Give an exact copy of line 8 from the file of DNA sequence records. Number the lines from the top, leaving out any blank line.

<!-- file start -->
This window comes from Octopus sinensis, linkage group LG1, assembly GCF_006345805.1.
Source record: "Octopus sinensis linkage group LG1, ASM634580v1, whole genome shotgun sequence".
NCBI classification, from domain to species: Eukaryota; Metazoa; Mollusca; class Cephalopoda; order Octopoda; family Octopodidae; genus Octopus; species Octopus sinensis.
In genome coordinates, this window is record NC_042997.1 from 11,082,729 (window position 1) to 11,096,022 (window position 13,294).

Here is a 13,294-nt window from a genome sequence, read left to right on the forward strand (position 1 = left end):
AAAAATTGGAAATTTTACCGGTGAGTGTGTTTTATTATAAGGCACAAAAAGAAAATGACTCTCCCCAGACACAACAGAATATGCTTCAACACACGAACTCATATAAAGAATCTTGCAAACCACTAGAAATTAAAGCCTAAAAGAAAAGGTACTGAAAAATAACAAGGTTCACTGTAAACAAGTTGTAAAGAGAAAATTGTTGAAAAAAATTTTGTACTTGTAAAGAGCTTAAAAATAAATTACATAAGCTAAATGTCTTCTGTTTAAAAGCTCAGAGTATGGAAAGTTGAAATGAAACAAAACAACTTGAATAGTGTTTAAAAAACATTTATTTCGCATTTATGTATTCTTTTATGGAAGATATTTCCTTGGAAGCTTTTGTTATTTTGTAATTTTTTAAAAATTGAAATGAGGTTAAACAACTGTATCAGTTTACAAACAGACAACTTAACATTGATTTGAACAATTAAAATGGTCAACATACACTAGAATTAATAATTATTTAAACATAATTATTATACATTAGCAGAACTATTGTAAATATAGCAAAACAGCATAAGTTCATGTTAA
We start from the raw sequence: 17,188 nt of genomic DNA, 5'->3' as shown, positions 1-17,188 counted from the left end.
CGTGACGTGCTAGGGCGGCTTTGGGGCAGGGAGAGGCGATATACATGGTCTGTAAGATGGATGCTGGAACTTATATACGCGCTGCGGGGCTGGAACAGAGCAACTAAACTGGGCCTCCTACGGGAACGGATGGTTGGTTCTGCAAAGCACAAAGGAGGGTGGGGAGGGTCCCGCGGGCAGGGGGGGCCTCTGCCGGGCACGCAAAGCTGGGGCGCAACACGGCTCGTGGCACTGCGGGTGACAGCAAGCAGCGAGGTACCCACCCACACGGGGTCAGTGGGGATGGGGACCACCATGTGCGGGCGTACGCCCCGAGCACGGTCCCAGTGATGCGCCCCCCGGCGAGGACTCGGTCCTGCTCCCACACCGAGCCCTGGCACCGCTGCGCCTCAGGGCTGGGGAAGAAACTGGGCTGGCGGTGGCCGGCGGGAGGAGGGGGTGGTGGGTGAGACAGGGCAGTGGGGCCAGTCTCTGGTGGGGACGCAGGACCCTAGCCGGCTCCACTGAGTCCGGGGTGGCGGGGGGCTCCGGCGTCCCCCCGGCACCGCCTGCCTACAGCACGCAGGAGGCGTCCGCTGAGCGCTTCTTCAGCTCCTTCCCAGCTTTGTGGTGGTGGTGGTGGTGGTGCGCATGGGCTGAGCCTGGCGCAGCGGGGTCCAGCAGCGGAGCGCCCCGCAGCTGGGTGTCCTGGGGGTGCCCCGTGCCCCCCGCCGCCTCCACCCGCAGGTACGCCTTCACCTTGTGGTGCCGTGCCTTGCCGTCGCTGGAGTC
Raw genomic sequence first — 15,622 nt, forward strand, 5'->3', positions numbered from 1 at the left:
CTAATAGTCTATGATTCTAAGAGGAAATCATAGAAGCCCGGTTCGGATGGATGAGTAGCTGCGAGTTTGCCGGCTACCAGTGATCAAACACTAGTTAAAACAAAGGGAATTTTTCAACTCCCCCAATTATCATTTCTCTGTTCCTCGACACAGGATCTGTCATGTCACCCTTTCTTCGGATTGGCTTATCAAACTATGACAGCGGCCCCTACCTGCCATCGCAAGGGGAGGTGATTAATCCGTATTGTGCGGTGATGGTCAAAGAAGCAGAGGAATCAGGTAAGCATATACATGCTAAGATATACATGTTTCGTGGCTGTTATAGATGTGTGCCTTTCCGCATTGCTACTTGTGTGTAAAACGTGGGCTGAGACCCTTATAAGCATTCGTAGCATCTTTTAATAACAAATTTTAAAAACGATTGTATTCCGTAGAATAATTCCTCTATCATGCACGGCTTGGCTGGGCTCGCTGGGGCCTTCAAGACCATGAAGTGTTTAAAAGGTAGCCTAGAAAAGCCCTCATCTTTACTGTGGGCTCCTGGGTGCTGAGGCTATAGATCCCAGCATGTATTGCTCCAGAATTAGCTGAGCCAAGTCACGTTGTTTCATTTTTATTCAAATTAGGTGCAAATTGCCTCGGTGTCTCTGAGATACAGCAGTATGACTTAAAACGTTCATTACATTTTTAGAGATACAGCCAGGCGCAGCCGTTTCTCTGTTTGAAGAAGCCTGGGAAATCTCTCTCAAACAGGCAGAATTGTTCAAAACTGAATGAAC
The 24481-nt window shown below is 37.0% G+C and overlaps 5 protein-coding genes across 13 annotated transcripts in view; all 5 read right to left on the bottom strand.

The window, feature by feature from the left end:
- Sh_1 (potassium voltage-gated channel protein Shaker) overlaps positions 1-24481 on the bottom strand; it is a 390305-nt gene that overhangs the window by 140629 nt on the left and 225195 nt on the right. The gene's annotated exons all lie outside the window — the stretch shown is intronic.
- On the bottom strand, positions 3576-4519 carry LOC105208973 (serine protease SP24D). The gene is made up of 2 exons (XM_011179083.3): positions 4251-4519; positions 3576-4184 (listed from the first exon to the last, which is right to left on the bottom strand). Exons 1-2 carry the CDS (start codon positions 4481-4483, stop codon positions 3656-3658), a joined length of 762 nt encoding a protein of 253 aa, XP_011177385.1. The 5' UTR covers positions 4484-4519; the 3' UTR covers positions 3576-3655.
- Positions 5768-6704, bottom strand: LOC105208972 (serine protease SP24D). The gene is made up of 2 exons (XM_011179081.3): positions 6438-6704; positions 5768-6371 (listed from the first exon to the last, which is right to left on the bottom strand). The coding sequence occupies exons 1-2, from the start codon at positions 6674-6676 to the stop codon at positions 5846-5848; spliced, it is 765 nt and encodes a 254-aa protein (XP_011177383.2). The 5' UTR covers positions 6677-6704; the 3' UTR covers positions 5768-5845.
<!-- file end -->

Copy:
CGTGACGTGCTAGGGCGGCTTTGGGGCAGGGAGAGGCGATATACATGGTCTGTAAGATGGATGCTGGAACTTATATACGCGCTGCGGGGCTGGAACAGAGCAACTAAACTGGGCCTCCTACGGGAACGGATGGTTGGTTCTGCAAAGCACAAAGGAGGGTGGGGAGGGTCCCGCGGGCAGGGGGGGCCTCTGCCGGGCACGCAAAGCTGGGGCGCAACACGGCTCGTGGCACTGCGGGTGACAGCAAGCAGCGAGGTACCCACCCACACGGGGTCAGTGGGGATGGGGACCACCATGTGCGGGCGTACGCCCCGAGCACGGTCCCAGTGATGCGCCCCCCGGCGAGGACTCGGTCCTGCTCCCACACCGAGCCCTGGCACCGCTGCGCCTCAGGGCTGGGGAAGAAACTGGGCTGGCGGTGGCCGGCGGGAGGAGGGGGTGGTGGGTGAGACAGGGCAGTGGGGCCAGTCTCTGGTGGGGACGCAGGACCCTAGCCGGCTCCACTGAGTCCGGGGTGGCGGGGGGCTCCGGCGTCCCCCCGGCACCGCCTGCCTACAGCACGCAGGAGGCGTCCGCTGAGCGCTTCTTCAGCTCCTTCCCAGCTTTGTGGTGGTGGTGGTGGTGGTGCGCATGGGCTGAGCCTGGCGCAGCGGGGTCCAGCAGCGGAGCGCCCCGCAGCTGGGTGTCCTGGGGGTGCCCCGTGCCCCCCGCCGCCTCCACCCGCAGGTACGCCTTCACCTTGTGGTGCCGTGCCTTGCCGTCGCTGGAGTC